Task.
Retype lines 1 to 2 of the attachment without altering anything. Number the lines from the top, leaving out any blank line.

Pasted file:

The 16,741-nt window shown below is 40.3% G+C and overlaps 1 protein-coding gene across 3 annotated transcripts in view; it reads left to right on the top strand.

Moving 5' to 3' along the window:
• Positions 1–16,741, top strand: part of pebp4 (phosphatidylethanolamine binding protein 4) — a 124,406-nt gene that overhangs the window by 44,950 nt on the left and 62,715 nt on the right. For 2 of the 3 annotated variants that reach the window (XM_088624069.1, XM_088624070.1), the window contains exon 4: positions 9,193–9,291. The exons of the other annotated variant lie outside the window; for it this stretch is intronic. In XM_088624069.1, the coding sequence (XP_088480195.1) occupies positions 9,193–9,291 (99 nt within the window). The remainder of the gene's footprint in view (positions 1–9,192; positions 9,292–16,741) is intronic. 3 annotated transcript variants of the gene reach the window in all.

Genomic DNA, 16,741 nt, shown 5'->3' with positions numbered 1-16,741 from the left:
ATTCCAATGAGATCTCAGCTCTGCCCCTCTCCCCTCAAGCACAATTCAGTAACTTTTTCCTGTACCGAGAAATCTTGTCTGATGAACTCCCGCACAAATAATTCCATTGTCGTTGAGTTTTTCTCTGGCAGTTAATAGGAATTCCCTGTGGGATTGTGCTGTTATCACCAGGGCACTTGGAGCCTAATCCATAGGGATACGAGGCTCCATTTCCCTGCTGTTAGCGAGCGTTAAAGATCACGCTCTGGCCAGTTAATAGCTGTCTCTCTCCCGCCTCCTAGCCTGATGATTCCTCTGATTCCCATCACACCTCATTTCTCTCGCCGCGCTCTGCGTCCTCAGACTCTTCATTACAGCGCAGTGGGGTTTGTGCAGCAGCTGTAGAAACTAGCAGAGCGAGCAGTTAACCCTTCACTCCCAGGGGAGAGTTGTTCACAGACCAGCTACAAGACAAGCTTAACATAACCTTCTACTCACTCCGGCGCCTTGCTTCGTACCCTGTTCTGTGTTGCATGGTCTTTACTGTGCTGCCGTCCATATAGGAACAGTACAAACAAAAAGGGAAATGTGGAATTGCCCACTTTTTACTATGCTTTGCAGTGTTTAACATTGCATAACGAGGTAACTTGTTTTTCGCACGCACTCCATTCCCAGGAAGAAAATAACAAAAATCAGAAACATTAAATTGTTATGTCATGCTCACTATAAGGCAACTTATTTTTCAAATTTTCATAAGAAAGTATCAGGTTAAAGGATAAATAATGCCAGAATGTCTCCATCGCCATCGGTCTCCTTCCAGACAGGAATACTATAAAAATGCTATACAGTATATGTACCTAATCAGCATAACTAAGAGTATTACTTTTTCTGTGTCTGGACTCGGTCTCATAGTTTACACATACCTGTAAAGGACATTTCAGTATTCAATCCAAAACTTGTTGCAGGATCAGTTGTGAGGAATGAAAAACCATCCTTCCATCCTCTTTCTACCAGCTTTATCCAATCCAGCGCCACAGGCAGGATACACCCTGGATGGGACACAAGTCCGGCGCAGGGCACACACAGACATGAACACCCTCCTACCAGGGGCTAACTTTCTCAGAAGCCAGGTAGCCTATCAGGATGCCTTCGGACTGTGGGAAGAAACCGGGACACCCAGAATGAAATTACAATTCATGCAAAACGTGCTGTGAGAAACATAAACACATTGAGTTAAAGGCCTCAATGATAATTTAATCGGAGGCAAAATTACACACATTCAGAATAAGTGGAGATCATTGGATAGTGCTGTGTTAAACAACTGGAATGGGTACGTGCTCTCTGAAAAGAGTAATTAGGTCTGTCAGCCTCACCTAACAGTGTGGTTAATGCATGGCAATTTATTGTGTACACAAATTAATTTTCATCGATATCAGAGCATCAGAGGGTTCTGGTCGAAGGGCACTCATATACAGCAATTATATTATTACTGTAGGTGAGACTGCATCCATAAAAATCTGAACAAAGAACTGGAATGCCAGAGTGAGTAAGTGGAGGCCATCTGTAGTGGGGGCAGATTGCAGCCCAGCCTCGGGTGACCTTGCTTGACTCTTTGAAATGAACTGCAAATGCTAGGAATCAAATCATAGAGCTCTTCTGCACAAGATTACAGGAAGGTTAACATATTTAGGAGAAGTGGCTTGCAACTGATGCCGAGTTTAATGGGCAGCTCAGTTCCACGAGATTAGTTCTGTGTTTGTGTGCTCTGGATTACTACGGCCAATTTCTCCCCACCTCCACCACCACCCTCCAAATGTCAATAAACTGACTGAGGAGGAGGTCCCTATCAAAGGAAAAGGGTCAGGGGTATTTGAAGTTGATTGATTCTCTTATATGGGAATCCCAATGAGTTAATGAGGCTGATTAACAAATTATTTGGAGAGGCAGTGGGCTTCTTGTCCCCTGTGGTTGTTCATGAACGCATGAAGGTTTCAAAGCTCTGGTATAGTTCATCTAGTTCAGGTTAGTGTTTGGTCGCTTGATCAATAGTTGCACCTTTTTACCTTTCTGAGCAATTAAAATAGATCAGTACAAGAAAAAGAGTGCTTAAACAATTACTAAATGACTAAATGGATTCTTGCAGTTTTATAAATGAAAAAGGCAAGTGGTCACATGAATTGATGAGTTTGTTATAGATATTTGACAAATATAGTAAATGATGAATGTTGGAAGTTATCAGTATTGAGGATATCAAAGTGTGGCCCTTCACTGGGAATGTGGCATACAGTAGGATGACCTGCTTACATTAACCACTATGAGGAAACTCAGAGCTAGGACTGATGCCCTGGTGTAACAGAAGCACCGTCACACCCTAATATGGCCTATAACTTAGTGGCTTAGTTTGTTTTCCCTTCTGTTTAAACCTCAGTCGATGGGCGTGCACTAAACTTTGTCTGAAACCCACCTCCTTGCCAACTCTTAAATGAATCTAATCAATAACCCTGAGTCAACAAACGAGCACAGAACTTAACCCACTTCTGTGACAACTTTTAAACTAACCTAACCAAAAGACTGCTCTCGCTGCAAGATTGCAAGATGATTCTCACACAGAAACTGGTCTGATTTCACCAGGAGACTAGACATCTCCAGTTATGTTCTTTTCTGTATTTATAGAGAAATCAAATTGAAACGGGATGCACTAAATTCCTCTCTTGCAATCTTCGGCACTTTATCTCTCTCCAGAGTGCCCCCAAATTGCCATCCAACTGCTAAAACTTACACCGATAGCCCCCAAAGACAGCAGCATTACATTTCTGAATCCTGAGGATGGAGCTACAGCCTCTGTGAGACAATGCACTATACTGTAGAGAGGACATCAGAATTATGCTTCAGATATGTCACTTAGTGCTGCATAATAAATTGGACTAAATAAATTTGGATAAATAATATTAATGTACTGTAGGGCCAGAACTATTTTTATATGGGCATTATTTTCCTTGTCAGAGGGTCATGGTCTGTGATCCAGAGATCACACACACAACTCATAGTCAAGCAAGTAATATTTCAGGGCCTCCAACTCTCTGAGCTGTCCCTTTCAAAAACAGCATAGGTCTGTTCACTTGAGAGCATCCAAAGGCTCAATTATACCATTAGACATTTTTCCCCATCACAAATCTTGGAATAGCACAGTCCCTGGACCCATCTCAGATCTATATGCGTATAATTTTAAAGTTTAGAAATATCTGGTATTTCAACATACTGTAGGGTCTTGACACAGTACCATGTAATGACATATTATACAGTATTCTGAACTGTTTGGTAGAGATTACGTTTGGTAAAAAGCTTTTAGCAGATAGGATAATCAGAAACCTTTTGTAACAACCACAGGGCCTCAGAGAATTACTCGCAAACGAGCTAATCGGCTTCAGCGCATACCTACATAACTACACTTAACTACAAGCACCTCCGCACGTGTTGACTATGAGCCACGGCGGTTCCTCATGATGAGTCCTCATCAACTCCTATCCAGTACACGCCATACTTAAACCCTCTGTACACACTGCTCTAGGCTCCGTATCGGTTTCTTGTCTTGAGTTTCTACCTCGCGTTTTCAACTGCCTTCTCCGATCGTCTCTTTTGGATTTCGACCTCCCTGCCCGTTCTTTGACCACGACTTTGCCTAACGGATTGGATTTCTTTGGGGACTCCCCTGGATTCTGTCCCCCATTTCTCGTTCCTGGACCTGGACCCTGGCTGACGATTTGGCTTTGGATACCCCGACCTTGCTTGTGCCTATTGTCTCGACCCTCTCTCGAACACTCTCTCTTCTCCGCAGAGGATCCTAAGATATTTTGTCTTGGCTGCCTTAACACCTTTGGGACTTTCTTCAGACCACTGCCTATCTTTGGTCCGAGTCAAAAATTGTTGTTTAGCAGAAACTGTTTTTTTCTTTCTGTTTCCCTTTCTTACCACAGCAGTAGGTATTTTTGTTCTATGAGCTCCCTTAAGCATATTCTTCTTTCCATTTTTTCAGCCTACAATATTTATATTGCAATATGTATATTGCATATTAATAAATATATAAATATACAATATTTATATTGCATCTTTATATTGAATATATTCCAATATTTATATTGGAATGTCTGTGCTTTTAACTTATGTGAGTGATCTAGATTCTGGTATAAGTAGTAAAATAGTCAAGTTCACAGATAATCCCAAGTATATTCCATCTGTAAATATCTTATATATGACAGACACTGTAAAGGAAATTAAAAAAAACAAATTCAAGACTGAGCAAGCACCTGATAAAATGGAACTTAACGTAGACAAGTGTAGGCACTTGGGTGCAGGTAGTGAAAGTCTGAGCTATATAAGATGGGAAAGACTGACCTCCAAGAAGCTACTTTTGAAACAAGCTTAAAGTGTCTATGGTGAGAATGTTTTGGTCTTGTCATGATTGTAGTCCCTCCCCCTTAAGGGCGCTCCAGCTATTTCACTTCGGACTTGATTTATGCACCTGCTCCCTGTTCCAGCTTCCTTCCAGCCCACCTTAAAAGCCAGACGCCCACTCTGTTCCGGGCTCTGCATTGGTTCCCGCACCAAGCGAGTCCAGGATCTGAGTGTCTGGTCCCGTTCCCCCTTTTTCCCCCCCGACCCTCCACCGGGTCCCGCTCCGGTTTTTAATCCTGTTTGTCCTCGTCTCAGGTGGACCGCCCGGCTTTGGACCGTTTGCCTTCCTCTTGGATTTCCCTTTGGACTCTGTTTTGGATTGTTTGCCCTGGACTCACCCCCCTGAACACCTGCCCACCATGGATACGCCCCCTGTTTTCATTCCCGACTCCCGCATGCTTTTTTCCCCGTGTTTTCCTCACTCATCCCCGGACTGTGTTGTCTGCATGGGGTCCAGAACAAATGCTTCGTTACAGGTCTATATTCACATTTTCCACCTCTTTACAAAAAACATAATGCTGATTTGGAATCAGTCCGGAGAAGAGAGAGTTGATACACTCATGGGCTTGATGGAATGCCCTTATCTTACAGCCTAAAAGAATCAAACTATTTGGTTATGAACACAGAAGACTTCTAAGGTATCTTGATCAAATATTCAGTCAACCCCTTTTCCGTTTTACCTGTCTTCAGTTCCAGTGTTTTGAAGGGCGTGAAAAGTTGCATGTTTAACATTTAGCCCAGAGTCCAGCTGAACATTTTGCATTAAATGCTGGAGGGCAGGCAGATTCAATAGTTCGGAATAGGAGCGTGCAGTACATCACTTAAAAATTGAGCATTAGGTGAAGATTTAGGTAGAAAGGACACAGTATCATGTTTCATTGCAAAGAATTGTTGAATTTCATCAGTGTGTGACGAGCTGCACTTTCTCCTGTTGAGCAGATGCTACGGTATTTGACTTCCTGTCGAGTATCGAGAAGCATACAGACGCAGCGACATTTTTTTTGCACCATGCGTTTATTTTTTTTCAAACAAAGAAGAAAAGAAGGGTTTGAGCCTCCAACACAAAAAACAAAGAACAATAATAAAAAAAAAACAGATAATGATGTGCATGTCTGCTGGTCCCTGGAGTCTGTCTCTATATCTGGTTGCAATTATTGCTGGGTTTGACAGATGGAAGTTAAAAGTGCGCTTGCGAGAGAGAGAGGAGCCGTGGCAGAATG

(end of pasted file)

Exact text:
The 16,741-nt window shown below is 40.3% G+C and overlaps 1 protein-coding gene across 3 annotated transcripts in view; it reads left to right on the top strand.

Moving 5' to 3' along the window: